Demystifying W-9s: A tax guide for research incentive programs
By Russ Rizzo|6 min read|Updated Jan 12, 2023
The IRS considers any type of compensation to research participants to be taxable income — whether it’s cash, a cash equivalent (for example, a gift card, check, or prepaid Visa card), or anything else of monetary value. So it’s important to know the rules.
This article provides an overview of tax requirements for U.S.-based research companies that offer incentives and other rewards to participants.
We’ll break down the tax implications, including:
when and how you need to report payments;
what paperwork to file;
when you might have to withhold taxes; and
potential penalties you could face if you fall afoul of the rules.
DISCLAIMER: This is not tax advice.
Table of contents
$600 threshold for U.S. participants
For research participants in the U.S., the IRS only requires a payer to report when someone receives $600 or more in a calendar year from the same company. As incentive payments continue to increase, more payees will cross this threshold.
Once you pay a U.S. citizen or permanent resident $600 in a year, you must do two things to keep on the right side of the IRS:
Before tax season, request a W-9 (“Request for Taxpayer Identification Number and Certification”) from the participant. This form will include the person’s (or company’s, if they’re an LLC, for example) tax identification number and/or social security number and other information you’ll need to report the payments when you file your taxes.
During tax season, file a 1099-MISC (“Miscellaneous Income”) along with your other tax paperwork, just as you would do when hiring a freelancer or contract worker.
Companies are not required to withhold taxes from participants in the U.S. They simply report any payments totaling more than $600 in a year to one person.
For U.S. citizens and permanent residents earning less than $600 in a calendar year, there’s no requirement for companies to request a tax form or report payments. This is also the case for confidential studies, which are exempt from the normal IRS reporting rules in some cases.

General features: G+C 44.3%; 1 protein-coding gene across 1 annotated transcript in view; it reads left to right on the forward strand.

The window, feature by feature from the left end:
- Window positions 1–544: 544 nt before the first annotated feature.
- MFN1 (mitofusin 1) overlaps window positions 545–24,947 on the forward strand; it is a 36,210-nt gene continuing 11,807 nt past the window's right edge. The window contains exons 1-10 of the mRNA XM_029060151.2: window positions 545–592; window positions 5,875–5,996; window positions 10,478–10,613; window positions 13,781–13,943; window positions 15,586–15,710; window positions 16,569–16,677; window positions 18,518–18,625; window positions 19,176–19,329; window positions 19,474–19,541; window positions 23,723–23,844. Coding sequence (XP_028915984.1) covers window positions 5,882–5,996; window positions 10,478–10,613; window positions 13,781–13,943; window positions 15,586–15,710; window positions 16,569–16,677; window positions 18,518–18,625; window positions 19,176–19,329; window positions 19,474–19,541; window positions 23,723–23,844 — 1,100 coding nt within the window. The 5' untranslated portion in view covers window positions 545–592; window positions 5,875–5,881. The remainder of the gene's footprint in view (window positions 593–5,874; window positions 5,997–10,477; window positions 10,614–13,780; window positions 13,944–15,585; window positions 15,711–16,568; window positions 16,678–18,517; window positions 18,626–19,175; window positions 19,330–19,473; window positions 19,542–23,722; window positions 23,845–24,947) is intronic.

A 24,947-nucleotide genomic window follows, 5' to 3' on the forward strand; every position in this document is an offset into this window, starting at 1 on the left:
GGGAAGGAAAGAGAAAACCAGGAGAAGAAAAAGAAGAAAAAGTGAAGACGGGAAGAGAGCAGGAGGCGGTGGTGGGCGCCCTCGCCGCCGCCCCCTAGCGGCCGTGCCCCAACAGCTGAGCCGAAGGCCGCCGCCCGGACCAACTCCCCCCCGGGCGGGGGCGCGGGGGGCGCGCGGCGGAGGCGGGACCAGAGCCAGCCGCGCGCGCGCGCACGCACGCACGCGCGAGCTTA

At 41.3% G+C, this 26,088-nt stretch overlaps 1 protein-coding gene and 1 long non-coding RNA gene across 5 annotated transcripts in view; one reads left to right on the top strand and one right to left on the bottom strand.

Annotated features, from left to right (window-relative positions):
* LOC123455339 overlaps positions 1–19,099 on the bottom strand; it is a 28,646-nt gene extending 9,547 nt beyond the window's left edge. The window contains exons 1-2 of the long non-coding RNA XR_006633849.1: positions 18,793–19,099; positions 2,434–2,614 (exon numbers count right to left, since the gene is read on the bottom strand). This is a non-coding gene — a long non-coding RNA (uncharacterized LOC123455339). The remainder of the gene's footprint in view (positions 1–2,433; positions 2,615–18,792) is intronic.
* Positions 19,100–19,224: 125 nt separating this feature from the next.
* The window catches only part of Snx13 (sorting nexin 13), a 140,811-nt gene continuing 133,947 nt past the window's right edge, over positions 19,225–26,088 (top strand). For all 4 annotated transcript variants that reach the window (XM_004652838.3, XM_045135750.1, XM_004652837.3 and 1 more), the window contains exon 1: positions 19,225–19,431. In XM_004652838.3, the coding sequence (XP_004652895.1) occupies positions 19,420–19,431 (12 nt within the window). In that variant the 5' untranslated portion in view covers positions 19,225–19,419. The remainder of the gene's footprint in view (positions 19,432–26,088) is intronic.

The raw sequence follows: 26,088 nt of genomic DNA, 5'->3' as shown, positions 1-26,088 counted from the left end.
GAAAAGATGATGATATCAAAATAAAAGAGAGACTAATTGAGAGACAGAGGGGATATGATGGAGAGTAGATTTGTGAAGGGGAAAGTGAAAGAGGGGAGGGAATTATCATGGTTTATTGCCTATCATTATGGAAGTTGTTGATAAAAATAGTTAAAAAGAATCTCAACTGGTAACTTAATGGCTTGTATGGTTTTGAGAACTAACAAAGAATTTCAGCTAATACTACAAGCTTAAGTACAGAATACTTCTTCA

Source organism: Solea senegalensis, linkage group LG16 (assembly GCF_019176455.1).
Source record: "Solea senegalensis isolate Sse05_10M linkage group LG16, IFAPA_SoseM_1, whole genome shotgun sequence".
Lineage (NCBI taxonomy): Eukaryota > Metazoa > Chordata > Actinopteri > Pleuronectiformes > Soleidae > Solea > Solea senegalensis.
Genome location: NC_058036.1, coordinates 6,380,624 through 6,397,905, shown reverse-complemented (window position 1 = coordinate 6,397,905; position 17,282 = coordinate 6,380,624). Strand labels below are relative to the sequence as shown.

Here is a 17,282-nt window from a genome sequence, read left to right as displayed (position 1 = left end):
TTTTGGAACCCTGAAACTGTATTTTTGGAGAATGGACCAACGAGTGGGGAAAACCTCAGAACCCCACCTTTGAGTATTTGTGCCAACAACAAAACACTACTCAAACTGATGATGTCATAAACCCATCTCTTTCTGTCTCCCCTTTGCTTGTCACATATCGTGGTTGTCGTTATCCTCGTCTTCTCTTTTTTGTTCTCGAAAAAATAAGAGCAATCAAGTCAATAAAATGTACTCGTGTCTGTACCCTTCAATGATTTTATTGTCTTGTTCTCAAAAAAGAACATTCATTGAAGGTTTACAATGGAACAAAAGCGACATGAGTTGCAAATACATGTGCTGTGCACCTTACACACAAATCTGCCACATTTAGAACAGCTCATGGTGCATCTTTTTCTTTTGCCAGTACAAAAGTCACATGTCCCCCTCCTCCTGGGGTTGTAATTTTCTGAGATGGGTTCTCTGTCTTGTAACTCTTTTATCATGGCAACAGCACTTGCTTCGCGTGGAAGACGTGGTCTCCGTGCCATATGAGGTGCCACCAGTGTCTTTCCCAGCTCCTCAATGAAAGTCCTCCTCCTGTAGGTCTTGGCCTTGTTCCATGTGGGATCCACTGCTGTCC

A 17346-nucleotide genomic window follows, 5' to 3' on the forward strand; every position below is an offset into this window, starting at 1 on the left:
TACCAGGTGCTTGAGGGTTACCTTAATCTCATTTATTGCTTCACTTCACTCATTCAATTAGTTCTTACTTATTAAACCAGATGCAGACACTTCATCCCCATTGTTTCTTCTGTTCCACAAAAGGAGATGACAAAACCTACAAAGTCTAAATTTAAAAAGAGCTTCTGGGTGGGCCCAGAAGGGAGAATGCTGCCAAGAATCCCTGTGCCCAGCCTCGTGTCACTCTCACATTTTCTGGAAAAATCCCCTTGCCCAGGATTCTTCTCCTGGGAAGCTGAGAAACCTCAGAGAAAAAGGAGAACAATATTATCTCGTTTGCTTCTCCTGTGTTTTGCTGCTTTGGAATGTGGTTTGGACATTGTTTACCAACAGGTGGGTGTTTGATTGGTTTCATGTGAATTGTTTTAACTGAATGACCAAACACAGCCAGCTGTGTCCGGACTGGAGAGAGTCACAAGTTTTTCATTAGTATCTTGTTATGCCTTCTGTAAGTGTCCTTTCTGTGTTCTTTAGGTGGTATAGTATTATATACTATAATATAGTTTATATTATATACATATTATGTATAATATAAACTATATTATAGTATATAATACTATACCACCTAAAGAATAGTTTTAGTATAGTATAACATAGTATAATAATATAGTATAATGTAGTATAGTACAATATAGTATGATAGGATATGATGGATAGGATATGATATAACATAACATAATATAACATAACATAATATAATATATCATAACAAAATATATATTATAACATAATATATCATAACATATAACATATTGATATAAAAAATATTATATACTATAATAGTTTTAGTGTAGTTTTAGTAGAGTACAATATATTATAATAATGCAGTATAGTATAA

Incentives outside of the U.S.
For participants living outside of the U.S. (“non-resident aliens”), the IRS has stricter reporting and withholding rules.
These rules apply when a participant:
is a non-citizen,
is not a resident of the U.S., and
does not have a green card.
Companies that offer incentives to people outside the U.S. must do the following:
Before tax season, request a W-8 BEN (“Certificate of Foreign Status of Beneficial Owner for United States Tax Withholding and Reporting”) form from every participant you pay, no matter the amount. (Note: Some universities choose to only collect W-BEN forms for payments over a certain threshold, so this is one potential gray area in the rules.)
Withhold a portion—usually 30% —of each payment for taxes. This amount varies depending on the participant’s country and tax status.
Come tax season, report all payments to the IRS using 1042-S (“Foreign Person's U.S. Source Income Subject to Withholding”) and report all tax withholdings on Form 945 (“Annual Return of Withheld Federal Income Tax”).
Research institutions issue their own guidelines for the type of information researchers should collect at the beginning of a study (examples: University of North Carolina, University of Dayton, Vanderbilt University, The University of Vermont, The University of Virginia).
When researchers anticipate making several payments to the same U.S.-based participant over the course of a year, they’ll typically request a W-9 tax form at the start of the study. Others might wait until they’ve reached the $600 threshold.
On the other hand, if it’s unlikely a participant will reach the threshold, some organizations advise against requesting unnecessary personal information.
For participants outside the U.S., IRS rules call for researchers to collect tax forms on everyone, no matter the payment amount. So it’s important to track everything. (Note: In practice, some organizations establish their own procedures for what information and forms to request, depending on the payment amount).
Failure to collect
The IRS requires companies to make “solicitations” at the start of the business relationship and before the end of each year — and document these for proof, in case the recipient fails to provide a W-9 or W-8 BEN.
If you make a payment to someone in the U.S. without filing a 1099-MISC, and you could face penalties of up to $270 per form.
If you make a payment to someone outside of the U.S. without collecting a W-8 BEN, you could be subject to a fine of up to 30% of the payment, plus interest and penalties. The IRS could impose penalties on the individual.
There are steeper penalties if the IRS finds that you intentionally disregarded requirements. You can find more information on IRS fees and penalties here.
Accurate, timely research is central to many companies’ ability to grow and innovate. By sticking to these rules, you can get the data you need while reducing your risk of running afoul of the Tax Man.
Published January 12, 2023
Updated April 28, 2023